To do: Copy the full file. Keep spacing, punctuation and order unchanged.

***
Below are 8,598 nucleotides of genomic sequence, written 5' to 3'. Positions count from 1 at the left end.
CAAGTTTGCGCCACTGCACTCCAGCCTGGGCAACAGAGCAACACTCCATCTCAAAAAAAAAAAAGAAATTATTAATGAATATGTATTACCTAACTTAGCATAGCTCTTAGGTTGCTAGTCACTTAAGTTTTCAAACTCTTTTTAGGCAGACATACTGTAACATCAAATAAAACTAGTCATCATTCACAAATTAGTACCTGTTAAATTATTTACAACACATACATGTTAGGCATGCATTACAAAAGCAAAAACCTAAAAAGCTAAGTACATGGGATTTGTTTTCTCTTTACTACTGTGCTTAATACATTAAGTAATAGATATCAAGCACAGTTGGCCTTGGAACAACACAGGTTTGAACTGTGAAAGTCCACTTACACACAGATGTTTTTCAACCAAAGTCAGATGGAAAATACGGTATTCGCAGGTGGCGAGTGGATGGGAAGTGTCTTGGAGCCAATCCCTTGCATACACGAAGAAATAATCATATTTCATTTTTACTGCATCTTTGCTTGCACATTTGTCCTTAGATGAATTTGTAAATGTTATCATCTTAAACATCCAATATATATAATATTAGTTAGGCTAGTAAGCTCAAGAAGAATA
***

Below are 8,598 nucleotides of genomic sequence, written 5' to 3'. Positions count from 1 at the left end.
CAAGTTTGCGCCACTGCACTCCAGCCTGGGCAACAGAGCAACACTCCATCTCAAAAAAAAAAAAGAAATTATTAATGAATATGTATTACCTAACTTAGCATAGCTCTTAGGTTGCTAGTCACTTAAGTTTTCAAACTCTTTTTAGGCAGACATACTGTAACATCAAATAAAACTAGTCATCATTCACAAATTAGTACCTGTTAAATTATTTACAACACATACATGTTAGGCATGCATTACAAAAGCAAAAACCTAAAAAGCTAAGTACATGGGATTTGTTTTCTCTTTACTACTGTGCTTAATACATTAAGTAATAGATATCAAGCACAGTTGGCCTTGGAACAACACAGGTTTGAACTGTGAAAGTCCACTTACACACAGATGTTTTTCAACCAAAGTCAGATGGAAAATACGGTATTCGCAGGTGGCGAGTGGATGGGAAGTGTCTTGGAGCCAATCCCTTGCATACACGAAGAAATAATCATATTTCATTTTTACTGCATCTTTGCTTGCACATTTGTCCTTAGATGAATTTGTAAATGTTATCATCTTAAACATCCAATATATATAATATTAGTTAGGCTAGTAAGCTCAAGAAGAATA